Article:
Carl Baker, West Coast Director at Ike Kligerman Barkley, grew up with a passion for residential design. After studying architectural history at Vassar College, he earned his Bachelors of Architecture at UC-Berkeley and his Masters of Architecture at the University of Washington – Seattle. At UW – Seattle, he was the recipient of the Valle Scholarship, giving him the opportunity to study sustainable design in Stockholm, Sweden. But before he ever practiced architecture, Carl apprenticed with a wooden boat builder in upstate New York. There he crafted his own skills as a woodworker, seeing how finely crafted machines come together. He also honed his ability to collaborate, all experiences he brings to his architectural work today. In the past, Carl worked at ROMA Design Group, where he was on the winning project team for the Martin Luther King, Jr. Memorial at the National Mall, as well as for Melander Architects in San Francisco.
Today Carl joins us for Friday Five!
1. Grado SR80e Headphones
These are really well-designed and comfortable, not that expensive and feel great about the ears. Really refreshing to listen through these after dealing with earbuds all day, it feels like you are listening for pleasure’s sake rather than for work.
2. Sheaffer Leather-Bound 7×10 Notebook
The perfect notebook for me, which took about 20 years to discover. I can elaborate: it has a thick but flexible leather cover, which really protects it in all environments. At about 7×10″, it’s a great size, not so small that it gets lost but not so big that it is hard to carry around. Inside, the pages have a grid of very light dots – so helpful for laying out a drawing or drawing something to a specific scale. Completely background and you can completely ignore them, they don’t interfere with the drawing and just provide a loose structure for whatever you want to draw or write. Pages are perforated so you can tear out a sheet.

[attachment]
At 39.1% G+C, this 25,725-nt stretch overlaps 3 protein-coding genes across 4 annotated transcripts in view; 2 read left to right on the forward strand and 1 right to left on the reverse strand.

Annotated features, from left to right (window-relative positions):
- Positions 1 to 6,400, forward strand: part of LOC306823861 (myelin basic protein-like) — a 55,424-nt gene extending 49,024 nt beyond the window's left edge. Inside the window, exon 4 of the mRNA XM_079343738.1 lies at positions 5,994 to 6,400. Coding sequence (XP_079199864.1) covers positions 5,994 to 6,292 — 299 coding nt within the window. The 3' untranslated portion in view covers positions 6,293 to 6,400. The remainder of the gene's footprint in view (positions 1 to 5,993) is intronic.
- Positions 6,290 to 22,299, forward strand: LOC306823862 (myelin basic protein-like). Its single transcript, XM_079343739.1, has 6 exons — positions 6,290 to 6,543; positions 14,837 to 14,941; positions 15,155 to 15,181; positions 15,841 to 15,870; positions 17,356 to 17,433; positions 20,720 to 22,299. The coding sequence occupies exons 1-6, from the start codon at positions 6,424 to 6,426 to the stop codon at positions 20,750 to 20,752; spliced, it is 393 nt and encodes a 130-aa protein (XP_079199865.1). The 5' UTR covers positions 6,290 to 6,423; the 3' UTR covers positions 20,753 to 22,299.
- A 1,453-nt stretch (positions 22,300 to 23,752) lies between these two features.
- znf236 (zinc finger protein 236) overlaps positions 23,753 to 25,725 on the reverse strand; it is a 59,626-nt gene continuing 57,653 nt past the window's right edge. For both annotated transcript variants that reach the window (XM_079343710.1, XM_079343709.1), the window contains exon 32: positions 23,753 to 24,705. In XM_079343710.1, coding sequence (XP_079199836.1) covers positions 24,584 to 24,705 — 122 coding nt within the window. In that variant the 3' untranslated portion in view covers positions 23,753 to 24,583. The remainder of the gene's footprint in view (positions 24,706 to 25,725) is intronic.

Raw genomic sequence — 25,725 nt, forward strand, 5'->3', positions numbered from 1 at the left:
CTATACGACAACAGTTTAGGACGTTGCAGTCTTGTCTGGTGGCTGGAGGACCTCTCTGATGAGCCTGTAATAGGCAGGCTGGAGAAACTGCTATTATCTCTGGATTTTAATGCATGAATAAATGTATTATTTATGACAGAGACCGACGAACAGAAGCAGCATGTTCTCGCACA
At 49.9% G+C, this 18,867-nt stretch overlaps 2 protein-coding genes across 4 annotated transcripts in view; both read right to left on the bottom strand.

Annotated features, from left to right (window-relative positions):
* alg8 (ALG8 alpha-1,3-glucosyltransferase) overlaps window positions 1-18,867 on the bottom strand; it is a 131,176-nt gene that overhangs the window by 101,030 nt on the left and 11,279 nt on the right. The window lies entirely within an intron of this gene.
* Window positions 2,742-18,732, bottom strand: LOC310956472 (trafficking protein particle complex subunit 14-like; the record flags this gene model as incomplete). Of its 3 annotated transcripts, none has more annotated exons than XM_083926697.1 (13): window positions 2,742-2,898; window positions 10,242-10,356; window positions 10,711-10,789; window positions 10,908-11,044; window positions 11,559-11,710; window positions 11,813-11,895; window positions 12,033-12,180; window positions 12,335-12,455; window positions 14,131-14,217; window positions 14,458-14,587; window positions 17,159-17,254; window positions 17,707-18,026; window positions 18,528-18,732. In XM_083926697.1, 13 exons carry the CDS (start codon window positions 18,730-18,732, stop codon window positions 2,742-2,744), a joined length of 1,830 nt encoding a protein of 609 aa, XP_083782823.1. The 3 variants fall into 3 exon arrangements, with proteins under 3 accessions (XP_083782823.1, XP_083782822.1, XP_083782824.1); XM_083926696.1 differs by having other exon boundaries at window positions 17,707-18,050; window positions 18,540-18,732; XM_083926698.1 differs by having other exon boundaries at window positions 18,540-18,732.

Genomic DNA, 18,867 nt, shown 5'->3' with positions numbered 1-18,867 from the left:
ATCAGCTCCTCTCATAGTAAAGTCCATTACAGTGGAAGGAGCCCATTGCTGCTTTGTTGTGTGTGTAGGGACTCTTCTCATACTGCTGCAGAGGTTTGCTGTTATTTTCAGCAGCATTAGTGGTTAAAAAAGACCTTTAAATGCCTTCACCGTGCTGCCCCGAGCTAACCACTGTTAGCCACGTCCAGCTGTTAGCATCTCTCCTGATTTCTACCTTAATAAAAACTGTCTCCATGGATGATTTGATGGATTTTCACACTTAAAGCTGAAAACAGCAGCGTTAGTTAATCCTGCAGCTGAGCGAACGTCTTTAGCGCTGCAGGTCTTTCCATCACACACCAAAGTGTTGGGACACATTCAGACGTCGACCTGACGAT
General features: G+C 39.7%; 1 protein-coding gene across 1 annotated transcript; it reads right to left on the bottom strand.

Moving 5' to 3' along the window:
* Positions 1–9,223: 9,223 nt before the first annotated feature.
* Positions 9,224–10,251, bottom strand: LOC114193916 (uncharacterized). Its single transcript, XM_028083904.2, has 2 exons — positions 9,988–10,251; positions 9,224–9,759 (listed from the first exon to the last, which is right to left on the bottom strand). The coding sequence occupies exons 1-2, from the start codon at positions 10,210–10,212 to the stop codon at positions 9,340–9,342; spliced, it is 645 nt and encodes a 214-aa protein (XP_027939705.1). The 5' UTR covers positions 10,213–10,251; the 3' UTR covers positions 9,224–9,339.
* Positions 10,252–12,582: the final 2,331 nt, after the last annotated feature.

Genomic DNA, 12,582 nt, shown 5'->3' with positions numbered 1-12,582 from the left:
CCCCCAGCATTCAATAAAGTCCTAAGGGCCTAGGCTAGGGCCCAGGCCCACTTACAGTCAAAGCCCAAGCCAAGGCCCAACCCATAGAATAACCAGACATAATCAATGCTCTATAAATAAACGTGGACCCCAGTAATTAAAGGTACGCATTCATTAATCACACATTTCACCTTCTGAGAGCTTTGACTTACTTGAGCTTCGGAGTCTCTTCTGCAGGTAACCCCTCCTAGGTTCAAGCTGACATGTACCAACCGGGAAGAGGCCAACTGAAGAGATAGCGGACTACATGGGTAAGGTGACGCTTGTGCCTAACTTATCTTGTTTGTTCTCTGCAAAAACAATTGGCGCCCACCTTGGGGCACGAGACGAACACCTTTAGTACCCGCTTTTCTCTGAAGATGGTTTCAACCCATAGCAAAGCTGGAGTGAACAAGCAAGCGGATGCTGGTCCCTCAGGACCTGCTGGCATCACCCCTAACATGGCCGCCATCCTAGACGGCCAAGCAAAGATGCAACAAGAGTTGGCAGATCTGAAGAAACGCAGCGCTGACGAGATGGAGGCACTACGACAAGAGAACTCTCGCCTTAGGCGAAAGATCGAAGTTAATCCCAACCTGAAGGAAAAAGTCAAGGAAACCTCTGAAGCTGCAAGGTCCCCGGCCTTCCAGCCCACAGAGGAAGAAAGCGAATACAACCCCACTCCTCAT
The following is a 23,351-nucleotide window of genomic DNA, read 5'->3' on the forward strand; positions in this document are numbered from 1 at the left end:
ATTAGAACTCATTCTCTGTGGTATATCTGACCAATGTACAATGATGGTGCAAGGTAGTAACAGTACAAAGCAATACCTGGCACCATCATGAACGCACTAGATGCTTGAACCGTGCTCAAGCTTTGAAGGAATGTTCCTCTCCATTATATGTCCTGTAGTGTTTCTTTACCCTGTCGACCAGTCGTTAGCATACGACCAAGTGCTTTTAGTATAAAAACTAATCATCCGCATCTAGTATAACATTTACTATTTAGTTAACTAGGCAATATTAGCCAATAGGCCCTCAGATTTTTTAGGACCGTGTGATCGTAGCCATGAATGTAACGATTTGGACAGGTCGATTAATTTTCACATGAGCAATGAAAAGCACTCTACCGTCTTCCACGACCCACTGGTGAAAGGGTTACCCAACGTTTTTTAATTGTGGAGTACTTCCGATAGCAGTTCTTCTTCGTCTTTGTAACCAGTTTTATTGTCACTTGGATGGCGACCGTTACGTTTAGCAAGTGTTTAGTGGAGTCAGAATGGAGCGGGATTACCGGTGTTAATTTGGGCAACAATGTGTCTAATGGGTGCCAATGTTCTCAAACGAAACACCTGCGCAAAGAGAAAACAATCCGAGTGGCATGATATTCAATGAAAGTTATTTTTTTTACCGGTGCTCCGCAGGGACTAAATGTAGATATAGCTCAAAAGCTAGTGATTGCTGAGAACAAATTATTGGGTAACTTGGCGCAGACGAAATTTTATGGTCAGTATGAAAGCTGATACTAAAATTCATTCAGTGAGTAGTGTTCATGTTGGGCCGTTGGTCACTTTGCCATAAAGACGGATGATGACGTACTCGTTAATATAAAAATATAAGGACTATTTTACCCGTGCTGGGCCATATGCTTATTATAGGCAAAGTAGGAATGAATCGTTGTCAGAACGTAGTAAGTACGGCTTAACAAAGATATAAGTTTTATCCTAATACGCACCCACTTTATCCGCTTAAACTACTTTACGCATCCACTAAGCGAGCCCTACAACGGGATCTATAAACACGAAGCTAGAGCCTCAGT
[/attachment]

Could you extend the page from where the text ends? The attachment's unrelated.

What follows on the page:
3. Micron 005 Pen
I’ve been teaching myself to draw ONLY with this pen, so that I can minimize the number of things I need to carry around or keep track of. It’s so fine that you can create very light outlines on which to build your sketch, but with shading you can build up depth and darkness as needed.
4. Old Design or Illustrated Books with Hand-Drawn Graphics
A sampling of my collection here, a 3rd edition of the Architectural Graphic Standards (1938), a set of Camping and Woodcraft books (1906 and 1916) that thoroughly teach how to be a successful outdoorsman and The Blue Book of Birds of America (1931).
5. Transportation + Travel Passes
I collect these from wherever I travel. As well as being reminders of specific days (or trains or buses or trips), the graphics and branding of differing countries’ and states’ transportation fascinate me and I come to associate these places with their graphic representations. And yes, there is an old San Francisco monthly muni pass in there – I loved these graphics and held onto every one I had from the mid 90’s onward!
Work by Carl Baker: